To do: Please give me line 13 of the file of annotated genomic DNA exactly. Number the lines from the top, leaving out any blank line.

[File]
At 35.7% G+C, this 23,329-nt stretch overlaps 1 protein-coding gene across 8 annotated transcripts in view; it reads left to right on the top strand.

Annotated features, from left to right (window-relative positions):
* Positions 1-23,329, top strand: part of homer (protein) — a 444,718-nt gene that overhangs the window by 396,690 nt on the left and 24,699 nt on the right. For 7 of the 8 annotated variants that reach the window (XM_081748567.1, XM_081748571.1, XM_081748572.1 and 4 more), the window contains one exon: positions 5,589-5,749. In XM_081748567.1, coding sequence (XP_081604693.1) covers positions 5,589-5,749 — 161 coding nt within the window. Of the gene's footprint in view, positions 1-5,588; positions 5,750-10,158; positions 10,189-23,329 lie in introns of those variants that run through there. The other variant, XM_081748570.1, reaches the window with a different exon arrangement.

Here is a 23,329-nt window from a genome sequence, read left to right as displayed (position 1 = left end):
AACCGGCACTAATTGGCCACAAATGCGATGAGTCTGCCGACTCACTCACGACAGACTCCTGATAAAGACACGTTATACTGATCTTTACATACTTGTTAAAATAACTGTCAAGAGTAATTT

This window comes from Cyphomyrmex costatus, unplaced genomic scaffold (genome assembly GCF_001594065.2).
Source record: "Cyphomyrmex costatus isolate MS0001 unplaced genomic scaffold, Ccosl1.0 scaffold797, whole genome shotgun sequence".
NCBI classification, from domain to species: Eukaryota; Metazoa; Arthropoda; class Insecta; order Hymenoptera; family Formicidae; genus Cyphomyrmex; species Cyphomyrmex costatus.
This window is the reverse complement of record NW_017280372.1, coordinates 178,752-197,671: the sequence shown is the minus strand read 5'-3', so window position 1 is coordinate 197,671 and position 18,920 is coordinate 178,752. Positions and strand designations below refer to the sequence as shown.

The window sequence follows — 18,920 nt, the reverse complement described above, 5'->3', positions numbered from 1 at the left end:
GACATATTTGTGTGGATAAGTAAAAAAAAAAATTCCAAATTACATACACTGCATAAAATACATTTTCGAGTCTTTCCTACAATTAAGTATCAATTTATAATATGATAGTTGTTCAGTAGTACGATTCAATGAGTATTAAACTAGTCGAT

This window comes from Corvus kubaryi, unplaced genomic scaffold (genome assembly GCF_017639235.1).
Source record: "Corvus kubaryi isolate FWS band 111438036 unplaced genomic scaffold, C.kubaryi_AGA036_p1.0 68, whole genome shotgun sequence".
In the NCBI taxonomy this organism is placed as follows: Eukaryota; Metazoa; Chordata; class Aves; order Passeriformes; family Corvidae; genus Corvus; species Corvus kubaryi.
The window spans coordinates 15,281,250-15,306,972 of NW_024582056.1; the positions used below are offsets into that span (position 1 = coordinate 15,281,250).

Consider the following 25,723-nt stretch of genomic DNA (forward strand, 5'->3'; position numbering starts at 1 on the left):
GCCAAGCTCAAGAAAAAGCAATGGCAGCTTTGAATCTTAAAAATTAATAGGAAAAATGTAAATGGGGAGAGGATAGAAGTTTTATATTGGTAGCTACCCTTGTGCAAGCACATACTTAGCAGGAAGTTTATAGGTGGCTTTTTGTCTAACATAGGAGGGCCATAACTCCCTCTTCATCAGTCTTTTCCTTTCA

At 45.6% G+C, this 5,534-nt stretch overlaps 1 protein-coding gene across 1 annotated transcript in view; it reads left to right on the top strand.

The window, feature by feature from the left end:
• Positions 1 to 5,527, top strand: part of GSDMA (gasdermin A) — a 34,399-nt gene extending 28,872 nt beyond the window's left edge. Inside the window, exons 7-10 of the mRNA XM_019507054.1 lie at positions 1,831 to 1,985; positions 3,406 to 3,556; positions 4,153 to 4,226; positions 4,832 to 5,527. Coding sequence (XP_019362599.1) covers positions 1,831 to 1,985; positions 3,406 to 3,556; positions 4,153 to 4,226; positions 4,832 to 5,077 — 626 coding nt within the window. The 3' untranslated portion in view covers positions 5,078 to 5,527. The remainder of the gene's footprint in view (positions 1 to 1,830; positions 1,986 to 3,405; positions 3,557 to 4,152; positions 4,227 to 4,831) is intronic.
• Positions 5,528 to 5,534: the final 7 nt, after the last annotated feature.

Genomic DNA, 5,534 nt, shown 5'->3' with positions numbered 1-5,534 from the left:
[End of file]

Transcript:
Source record: "Corvus kubaryi isolate FWS band 111438036 unplaced genomic scaffold, C.kubaryi_AGA036_p1.0 68, whole genome shotgun sequence".